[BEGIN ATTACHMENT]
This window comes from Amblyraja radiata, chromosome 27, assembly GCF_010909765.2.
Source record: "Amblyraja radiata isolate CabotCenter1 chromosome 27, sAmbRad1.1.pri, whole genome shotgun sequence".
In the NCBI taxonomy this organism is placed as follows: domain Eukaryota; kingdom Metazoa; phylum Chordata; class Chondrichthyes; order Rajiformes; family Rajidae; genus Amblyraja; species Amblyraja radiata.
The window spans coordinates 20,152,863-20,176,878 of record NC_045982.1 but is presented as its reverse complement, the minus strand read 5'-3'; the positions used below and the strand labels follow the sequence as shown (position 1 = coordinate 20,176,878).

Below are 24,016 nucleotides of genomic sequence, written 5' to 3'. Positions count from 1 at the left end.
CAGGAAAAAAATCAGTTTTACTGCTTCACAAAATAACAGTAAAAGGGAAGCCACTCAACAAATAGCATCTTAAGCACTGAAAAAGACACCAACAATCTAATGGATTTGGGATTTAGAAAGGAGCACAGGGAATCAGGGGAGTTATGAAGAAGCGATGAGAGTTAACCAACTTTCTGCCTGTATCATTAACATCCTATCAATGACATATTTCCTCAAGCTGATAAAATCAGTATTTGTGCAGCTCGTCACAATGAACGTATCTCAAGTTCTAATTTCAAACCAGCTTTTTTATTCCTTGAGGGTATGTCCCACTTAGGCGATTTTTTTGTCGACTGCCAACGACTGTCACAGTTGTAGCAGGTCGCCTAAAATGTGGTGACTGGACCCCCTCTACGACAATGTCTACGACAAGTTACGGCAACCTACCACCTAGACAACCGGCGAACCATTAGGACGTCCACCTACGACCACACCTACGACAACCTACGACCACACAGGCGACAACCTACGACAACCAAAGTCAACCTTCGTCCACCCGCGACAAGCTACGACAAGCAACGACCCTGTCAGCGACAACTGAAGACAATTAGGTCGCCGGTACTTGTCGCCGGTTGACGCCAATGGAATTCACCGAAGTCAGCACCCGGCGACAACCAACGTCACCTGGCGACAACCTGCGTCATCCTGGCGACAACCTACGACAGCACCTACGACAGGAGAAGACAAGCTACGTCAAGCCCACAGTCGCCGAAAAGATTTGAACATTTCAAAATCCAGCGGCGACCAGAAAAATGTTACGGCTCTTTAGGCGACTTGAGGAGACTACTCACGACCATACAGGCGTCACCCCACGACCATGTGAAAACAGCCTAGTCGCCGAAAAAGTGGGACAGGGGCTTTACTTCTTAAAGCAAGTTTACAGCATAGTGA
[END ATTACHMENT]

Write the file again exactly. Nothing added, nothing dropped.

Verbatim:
This window comes from Amblyraja radiata, chromosome 27, assembly GCF_010909765.2.
Source record: "Amblyraja radiata isolate CabotCenter1 chromosome 27, sAmbRad1.1.pri, whole genome shotgun sequence".
In the NCBI taxonomy this organism is placed as follows: domain Eukaryota; kingdom Metazoa; phylum Chordata; class Chondrichthyes; order Rajiformes; family Rajidae; genus Amblyraja; species Amblyraja radiata.
The window spans coordinates 20,152,863-20,176,878 of record NC_045982.1 but is presented as its reverse complement, the minus strand read 5'-3'; the positions used below and the strand labels follow the sequence as shown (position 1 = coordinate 20,176,878).

Below are 24,016 nucleotides of genomic sequence, written 5' to 3'. Positions count from 1 at the left end.
CAGGAAAAAAATCAGTTTTACTGCTTCACAAAATAACAGTAAAAGGGAAGCCACTCAACAAATAGCATCTTAAGCACTGAAAAAGACACCAACAATCTAATGGATTTGGGATTTAGAAAGGAGCACAGGGAATCAGGGGAGTTATGAAGAAGCGATGAGAGTTAACCAACTTTCTGCCTGTATCATTAACATCCTATCAATGACATATTTCCTCAAGCTGATAAAATCAGTATTTGTGCAGCTCGTCACAATGAACGTATCTCAAGTTCTAATTTCAAACCAGCTTTTTTATTCCTTGAGGGTATGTCCCACTTAGGCGATTTTTTTGTCGACTGCCAACGACTGTCACAGTTGTAGCAGGTCGCCTAAAATGTGGTGACTGGACCCCCTCTACGACAATGTCTACGACAAGTTACGGCAACCTACCACCTAGACAACCGGCGAACCATTAGGACGTCCACCTACGACCACACCTACGACAACCTACGACCACACAGGCGACAACCTACGACAACCAAAGTCAACCTTCGTCCACCCGCGACAAGCTACGACAAGCAACGACCCTGTCAGCGACAACTGAAGACAATTAGGTCGCCGGTACTTGTCGCCGGTTGACGCCAATGGAATTCACCGAAGTCAGCACCCGGCGACAACCAACGTCACCTGGCGACAACCTGCGTCATCCTGGCGACAACCTACGACAGCACCTACGACAGGAGAAGACAAGCTACGTCAAGCCCACAGTCGCCGAAAAGATTTGAACATTTCAAAATCCAGCGGCGACCAGAAAAATGTTACGGCTCTTTAGGCGACTTGAGGAGACTACTCACGACCATACAGGCGTCACCCCACGACCATGTGAAAACAGCCTAGTCGCCGAAAAAGTGGGACAGGGGCTTTACTTCTTAAAGCAAGTTTACAGCATAGTGA